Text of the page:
Taking out student loans for college is likely one of the biggest financial decisions you'll make in your life. The important thing to remember is that a loan is just that: a loan. You are legally bound to repay your school loans, regardless of whether you pass all of your classes, complete your degree or find a job after school. However, failing a class or withdrawing from classes may have an impact on your financial aid eligibility and payment schedule.

GPA and Loan Eligibility

Financial aid is awarded partly on the basis of student performance. Schools expect students to make satisfactory academic progress; most schools require that students maintain a cumulative and semester grade point average of 2.0 or higher. If students fail to meet this standard, either by failing too many classes or simply by receiving poor marks, they may become ineligible to receive federal student loans.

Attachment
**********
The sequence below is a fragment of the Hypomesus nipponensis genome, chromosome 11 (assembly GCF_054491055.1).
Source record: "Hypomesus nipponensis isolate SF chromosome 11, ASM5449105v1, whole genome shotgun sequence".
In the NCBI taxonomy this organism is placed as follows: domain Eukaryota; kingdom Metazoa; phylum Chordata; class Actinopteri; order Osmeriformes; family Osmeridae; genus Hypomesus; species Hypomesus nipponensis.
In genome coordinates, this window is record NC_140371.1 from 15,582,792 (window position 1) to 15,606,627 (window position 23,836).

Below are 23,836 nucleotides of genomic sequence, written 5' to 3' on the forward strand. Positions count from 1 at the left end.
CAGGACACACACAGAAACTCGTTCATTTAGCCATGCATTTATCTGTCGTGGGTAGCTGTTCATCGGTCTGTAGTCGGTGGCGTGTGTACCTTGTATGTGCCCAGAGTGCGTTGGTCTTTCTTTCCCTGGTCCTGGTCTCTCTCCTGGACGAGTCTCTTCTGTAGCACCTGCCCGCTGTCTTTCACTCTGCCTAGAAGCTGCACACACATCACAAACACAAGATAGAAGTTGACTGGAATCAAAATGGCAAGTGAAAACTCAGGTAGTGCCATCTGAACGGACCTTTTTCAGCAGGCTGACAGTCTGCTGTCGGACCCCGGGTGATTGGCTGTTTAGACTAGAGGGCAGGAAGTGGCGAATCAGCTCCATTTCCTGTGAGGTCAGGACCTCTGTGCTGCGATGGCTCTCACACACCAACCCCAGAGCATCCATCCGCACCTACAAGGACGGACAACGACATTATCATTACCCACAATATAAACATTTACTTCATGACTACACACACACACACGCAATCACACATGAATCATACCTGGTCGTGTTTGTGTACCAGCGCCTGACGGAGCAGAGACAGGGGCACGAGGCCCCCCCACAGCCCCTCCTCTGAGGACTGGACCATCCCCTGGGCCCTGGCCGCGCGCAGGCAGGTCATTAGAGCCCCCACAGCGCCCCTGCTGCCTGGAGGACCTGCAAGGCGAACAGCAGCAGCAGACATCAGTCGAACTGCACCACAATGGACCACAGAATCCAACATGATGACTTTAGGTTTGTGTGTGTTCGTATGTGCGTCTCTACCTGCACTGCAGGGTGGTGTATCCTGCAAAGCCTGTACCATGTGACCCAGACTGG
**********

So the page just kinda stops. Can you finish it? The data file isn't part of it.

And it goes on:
Withdrawing From School

Normally, students have a grace period of six months to begin repaying loans after graduating or withdrawing. However, if a student withdraws entirely from school once a semester financial aid award has been disbursed, he may be required to pay back the unused portion of his loans from that semester before his grace period expires. For example, if he leaves halfway through the semester, about half of his loan will be considered "unused."

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